The marine eels and other members of the Superorder Elopomorpha have a leptocephalus larval stage, which are flat and transparent. This group is quite diverse, containing 801 species in 24 orders, 24 families, and 156 genera. They arose in the Cretaceous period 140 million years ago.
Fish with a leptocephalus larva stage include eels like the conger, moray eel, and garden eel. The conger eel is the one whose larva was captured by the Mie Prefecture Fisheries Research Institute in Japan.
Leptocephali have laterally compressed bodies that contain jelly-like substances on the inside, with a thin layer of muscle with visible myomeres on the outside. They have a simple tube as a gut. They have dorsal and anal fins, but they lack pelvic fins. They also don’t have any red blood cells, which they only begin producing when they change into the juvenile glass eel stage. They also possess fang-like teeth that are present until metamorphosis, when they are lost.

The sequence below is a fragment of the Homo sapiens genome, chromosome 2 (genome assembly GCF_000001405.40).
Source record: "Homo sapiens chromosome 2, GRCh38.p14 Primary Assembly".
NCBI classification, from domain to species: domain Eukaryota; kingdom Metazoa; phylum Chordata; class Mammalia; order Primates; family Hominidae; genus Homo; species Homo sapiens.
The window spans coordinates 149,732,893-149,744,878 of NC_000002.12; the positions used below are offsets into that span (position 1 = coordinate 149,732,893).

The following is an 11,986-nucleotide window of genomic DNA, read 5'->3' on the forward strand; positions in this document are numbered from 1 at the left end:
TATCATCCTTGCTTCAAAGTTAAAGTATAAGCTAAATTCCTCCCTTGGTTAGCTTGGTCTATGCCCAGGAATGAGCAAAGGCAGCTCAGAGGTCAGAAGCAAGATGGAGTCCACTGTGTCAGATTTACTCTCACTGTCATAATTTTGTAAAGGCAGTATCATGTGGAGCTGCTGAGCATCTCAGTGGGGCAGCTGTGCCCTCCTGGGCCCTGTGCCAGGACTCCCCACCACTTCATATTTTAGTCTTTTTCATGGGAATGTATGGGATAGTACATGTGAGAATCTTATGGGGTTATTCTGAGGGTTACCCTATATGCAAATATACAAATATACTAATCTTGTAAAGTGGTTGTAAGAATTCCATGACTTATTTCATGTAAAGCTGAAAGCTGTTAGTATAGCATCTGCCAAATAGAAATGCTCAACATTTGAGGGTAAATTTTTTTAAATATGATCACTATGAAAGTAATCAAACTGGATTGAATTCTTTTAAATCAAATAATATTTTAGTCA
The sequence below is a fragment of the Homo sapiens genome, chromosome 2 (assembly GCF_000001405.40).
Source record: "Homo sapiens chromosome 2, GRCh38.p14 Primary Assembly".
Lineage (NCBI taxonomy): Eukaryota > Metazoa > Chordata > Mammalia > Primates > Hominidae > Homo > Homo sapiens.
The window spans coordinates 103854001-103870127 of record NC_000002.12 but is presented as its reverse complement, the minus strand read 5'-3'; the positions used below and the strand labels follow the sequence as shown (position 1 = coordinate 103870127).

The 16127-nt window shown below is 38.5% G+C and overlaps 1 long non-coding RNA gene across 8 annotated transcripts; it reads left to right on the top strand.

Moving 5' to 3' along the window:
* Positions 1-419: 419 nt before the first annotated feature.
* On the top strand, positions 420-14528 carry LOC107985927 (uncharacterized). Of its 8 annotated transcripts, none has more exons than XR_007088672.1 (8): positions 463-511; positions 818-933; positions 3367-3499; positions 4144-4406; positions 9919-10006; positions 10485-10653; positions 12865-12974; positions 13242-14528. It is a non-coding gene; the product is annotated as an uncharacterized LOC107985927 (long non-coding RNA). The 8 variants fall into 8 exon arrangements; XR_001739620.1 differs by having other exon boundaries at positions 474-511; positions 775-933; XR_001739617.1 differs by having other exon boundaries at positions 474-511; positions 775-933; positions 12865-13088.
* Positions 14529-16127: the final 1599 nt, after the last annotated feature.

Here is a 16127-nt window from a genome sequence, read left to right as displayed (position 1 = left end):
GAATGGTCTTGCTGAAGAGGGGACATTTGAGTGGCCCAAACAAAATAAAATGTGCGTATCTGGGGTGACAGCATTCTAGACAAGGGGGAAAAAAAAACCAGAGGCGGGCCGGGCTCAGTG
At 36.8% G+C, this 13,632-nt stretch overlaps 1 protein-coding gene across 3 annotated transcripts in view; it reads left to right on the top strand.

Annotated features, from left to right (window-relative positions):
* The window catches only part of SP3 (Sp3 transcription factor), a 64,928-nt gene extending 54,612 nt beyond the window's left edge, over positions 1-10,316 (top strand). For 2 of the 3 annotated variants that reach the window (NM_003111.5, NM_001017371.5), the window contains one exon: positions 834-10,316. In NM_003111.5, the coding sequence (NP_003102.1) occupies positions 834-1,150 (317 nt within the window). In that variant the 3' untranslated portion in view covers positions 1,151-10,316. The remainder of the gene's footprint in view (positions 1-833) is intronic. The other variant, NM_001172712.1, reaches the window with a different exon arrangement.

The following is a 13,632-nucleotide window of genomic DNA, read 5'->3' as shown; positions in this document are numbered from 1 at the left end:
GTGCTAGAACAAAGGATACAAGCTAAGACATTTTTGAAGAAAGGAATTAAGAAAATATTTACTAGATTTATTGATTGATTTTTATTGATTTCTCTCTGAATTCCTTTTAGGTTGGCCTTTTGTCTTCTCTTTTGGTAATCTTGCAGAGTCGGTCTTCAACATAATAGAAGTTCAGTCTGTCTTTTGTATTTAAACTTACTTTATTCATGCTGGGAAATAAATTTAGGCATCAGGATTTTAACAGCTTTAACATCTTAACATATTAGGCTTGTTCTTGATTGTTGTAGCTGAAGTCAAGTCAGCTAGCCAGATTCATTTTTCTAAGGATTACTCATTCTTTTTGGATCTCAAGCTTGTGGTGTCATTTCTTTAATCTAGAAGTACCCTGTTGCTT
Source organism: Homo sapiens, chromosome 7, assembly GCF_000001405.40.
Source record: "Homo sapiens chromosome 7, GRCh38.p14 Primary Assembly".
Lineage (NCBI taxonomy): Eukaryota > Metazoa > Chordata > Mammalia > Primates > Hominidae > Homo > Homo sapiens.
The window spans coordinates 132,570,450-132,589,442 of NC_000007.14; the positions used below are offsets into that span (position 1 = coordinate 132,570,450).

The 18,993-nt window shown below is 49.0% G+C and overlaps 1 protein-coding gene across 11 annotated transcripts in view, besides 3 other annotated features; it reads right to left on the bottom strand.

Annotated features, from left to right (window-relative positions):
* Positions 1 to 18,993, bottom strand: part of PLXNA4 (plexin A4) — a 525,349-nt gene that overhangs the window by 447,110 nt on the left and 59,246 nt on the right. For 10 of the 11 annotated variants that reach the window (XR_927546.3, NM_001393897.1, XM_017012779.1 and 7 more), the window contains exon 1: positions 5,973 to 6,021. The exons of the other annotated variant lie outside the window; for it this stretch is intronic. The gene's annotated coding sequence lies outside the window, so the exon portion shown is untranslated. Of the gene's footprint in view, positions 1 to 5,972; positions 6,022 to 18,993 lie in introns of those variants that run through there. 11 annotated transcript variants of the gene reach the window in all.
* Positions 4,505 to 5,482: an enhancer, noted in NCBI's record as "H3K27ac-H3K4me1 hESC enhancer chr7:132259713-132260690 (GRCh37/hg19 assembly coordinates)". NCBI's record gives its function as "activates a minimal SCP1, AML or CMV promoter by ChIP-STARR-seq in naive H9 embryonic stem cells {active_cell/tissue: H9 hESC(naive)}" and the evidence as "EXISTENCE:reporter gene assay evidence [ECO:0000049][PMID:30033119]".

Leptocephali differ from fish larvae because of their size and their long larval periods, which last between three months to more than a year. Their anguilliform swimming motions allow them to move forwards and backward. They appear to feed on marine snow, tiny free-floating particles in the ocean.